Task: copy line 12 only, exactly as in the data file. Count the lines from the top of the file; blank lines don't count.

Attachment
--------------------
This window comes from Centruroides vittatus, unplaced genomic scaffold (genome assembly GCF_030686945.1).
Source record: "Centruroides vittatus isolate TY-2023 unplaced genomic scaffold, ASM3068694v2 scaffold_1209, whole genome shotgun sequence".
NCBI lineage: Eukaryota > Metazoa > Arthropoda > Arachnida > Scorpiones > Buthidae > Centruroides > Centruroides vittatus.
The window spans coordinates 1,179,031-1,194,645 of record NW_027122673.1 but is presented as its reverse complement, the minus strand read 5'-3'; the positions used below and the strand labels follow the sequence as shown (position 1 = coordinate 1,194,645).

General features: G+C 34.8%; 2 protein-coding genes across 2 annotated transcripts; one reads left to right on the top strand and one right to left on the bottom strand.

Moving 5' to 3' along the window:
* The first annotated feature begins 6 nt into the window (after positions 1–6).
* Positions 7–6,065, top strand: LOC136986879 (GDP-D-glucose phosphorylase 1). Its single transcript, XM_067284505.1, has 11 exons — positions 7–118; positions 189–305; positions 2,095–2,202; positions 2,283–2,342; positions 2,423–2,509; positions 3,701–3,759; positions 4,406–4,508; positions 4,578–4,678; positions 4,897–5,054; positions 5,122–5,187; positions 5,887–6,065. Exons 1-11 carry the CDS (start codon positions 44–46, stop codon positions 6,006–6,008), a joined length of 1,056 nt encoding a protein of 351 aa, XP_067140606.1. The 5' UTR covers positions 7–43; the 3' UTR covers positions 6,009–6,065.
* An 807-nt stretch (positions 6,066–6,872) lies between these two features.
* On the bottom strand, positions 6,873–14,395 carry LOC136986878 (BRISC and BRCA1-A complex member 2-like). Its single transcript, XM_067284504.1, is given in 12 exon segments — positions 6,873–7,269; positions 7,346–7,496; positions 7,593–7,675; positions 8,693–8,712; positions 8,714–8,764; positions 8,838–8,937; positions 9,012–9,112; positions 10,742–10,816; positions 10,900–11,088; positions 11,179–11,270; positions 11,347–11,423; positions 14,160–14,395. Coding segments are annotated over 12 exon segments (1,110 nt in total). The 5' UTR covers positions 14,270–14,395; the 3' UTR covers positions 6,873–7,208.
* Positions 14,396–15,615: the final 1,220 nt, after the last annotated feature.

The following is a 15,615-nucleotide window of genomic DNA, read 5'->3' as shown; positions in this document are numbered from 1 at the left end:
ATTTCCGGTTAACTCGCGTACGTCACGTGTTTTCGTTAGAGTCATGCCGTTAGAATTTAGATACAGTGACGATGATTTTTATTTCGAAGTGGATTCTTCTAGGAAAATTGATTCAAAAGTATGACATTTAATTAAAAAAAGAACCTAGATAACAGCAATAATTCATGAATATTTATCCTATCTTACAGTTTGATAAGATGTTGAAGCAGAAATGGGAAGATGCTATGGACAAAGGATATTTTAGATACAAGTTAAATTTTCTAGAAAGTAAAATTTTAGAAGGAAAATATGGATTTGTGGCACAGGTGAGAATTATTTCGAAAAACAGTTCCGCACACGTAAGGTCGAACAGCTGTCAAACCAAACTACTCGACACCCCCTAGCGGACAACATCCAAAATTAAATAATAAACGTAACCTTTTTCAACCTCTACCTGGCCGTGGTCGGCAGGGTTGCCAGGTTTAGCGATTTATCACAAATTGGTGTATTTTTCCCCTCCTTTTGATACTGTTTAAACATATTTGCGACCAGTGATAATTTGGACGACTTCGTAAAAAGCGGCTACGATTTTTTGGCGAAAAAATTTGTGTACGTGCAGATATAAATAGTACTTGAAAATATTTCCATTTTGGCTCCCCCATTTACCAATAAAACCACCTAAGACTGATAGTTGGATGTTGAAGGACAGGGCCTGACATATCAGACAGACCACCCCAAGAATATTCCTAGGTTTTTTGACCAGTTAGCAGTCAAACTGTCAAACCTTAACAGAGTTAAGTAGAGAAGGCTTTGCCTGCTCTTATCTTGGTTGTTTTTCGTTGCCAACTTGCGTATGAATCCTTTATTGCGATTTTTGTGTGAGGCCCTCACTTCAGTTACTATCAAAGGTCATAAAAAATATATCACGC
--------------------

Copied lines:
The following is a 15,615-nucleotide window of genomic DNA, read 5'->3' as shown; positions in this document are numbered from 1 at the left end: